Charles Walker (12:30):

And so I, I volunteered. I said, well, I’ll go to, it was at Fort Campbell, Kentucky. So I went there and continued my logistic training with, with the greatest unit in army to date the night stalkers. And so I got to go on a lot of missions. I kept getting promoted phase. I’m like, what’s going on here? You know, I went as a private lift there as a staff Sergeant, you know, in a short period of time of four years. And I’m like, man, these guys are high speed. You know? And I got to work with some of the greatest guys in the world, man. And when I left there, I went to Alaska, Fort Wainwright, Alaska, back into the code. Oh wow.

Scott Luton (13:02):

Wow. And, and I’ve never been to Alaska. I’m assuming you hadn’t been to Alaska prior to being assigned there.

Charles Walker (13:09):

Never, never, never had been Alaska, never thought I would be there. You know, I met some of the greatest Americans there, you know, worked with some great people, learned a lot about cold weather training. We had to go through our like infantry training to stay out in the cold for a while to just survive on your own, to keep yourself warm and learn so much, man. And then, uh, just left there. And I came back to Fort Bragg with special operations. Uh, one 12 signal battalion, uh, worked with them guys in special operation support command. We had a new command center there that supported a range of battalions, all this special operation group, seven group, Delta force people. I was supplying all these people, all this top supply guy for the special operation guys, the team guys. And I was like, everything they needed. I was always the go to guy and I was kissing him. Hey, you write so neat. You do this so good. You know, I’ve always heard that. So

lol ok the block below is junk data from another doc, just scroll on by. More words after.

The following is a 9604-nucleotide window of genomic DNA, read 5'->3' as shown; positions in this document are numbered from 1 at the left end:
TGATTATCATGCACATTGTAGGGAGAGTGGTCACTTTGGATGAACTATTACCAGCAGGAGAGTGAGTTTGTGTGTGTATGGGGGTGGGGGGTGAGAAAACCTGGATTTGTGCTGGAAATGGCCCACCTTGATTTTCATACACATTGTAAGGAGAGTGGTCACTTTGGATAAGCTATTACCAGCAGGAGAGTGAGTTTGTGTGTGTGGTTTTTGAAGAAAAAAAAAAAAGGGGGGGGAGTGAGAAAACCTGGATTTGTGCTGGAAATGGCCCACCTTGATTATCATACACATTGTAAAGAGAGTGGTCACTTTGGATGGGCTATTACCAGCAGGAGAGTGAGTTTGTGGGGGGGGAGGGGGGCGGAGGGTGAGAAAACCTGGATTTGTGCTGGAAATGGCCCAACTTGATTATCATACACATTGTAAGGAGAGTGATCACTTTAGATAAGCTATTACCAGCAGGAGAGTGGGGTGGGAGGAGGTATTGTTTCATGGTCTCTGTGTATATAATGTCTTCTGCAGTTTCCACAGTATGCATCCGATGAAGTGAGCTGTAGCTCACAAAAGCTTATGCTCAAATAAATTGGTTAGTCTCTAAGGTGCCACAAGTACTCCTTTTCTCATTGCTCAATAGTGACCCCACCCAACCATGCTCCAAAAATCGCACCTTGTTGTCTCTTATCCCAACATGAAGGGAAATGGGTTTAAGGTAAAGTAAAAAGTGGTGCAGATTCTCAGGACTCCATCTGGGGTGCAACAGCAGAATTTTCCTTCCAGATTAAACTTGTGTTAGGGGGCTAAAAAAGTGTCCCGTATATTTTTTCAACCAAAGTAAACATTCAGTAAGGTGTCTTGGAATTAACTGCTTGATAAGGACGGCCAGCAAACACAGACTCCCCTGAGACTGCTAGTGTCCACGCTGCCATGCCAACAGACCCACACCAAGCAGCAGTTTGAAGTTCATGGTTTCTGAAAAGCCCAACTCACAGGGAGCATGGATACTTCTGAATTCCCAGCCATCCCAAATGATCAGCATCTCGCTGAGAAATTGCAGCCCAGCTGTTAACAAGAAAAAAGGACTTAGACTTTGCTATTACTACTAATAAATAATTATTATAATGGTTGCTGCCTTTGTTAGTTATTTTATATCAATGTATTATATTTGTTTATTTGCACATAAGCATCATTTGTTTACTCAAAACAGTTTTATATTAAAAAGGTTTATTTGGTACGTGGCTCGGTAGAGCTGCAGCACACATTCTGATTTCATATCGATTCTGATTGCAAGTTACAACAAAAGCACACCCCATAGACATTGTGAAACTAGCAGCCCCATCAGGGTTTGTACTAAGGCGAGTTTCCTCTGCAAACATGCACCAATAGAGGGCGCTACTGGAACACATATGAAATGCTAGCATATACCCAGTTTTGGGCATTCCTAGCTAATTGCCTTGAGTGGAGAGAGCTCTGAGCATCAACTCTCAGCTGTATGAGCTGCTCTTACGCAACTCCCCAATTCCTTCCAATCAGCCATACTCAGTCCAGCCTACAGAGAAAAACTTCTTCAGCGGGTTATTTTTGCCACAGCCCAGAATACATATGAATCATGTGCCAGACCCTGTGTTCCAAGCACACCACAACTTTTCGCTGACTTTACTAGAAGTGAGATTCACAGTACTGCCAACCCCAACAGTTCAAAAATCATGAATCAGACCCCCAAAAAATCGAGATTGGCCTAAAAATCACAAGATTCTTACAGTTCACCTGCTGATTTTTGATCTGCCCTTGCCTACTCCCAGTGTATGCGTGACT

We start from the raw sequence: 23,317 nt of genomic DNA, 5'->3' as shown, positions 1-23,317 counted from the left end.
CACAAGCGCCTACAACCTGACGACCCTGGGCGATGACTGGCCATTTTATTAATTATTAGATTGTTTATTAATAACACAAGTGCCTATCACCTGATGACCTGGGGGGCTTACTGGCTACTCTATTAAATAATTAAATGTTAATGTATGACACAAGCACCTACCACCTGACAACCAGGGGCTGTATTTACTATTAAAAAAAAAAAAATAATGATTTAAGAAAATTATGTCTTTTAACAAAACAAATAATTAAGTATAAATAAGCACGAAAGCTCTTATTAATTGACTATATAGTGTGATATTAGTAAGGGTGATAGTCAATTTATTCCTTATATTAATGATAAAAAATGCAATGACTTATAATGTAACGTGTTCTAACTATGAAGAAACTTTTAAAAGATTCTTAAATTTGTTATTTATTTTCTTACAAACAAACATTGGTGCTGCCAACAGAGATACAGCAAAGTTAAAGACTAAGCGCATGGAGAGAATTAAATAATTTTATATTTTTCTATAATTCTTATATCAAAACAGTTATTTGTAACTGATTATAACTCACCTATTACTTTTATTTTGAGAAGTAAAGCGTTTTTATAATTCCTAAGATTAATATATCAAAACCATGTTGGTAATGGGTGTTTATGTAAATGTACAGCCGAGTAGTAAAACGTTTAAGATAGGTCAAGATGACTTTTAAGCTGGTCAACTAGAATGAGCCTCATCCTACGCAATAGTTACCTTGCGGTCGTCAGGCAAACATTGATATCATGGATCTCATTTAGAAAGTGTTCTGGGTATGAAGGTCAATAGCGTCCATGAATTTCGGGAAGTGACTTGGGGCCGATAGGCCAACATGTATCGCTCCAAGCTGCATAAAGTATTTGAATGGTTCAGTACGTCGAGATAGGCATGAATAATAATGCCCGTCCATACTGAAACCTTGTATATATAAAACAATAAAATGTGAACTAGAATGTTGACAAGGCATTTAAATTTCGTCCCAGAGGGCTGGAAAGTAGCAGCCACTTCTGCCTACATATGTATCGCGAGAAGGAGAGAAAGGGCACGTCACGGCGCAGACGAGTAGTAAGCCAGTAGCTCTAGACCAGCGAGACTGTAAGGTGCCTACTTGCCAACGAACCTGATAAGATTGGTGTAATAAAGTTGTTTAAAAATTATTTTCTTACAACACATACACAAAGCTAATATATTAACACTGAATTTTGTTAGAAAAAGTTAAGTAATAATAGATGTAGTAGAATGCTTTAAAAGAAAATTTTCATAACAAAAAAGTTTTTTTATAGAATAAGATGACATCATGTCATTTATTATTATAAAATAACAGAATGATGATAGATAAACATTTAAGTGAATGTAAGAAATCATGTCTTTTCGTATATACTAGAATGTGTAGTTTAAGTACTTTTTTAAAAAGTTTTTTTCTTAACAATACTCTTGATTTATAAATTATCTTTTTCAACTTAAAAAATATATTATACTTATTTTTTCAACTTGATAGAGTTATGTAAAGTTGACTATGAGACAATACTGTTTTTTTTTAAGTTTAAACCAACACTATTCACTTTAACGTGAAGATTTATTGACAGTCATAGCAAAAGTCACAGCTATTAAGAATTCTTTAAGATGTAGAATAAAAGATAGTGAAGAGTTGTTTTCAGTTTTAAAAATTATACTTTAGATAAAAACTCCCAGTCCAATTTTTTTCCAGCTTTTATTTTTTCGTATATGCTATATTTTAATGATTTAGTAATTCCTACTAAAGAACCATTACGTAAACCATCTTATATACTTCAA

Scott Luton (14:01):

Yeah. So I got to ask you clearly because you don’t have to be airborne to be an a 92 Yankee, I think you said, right? No, but clearly it seems like to me that, that your drill Sergeant or your they’re your instructors early on, saw something in you and said, man, he’s great as a logistician technician. But if he goes airborne too, I mean, he can do it all.

Charles Walker (14:28):

You can do it. Right. And from there I went not only from there, I went to aerosol school. Then they sent me to Pathfinder school. She though I was doing everything that those guys were doing and I was supporting them on all the missions as well. So I became a part of the team as a, as a logistician. So they see where every mission, they said, we were going to take him, he’s going with us. So I got to go on all these world missions were guys, 18 guys doing what they do. And I was the one supplying everything they needed. So I was a part of the team, you know, from, from early on. But I didn’t know that it started from my drill Sergeant who saw something in me. He said, you’re going to be good. You’re going to be a good logistician man. You’re going to be good. I didn’t realize it. You know?

Scott Luton (15:08):

Well, all right. So I want to talk about some of these people you served with here in a moment, but I want to ask you a question kind of tongue in cheek. Cause we think of, uh, of the supply folks in the military, they’re the folks can get their hands on things. And there’s a, there’s a, in that green Berets movie with John Wayne, there’s a, there’s a great moment where they’re, I can’t know exactly what it is, but you see the supply on top of a, a pallet that a helicopter is, is taken off and he’s like, you know, slit. And cause he, he found a pallet of something they needed in a Ford Firebase. And you gotta tell me, did you have any moments close? Like that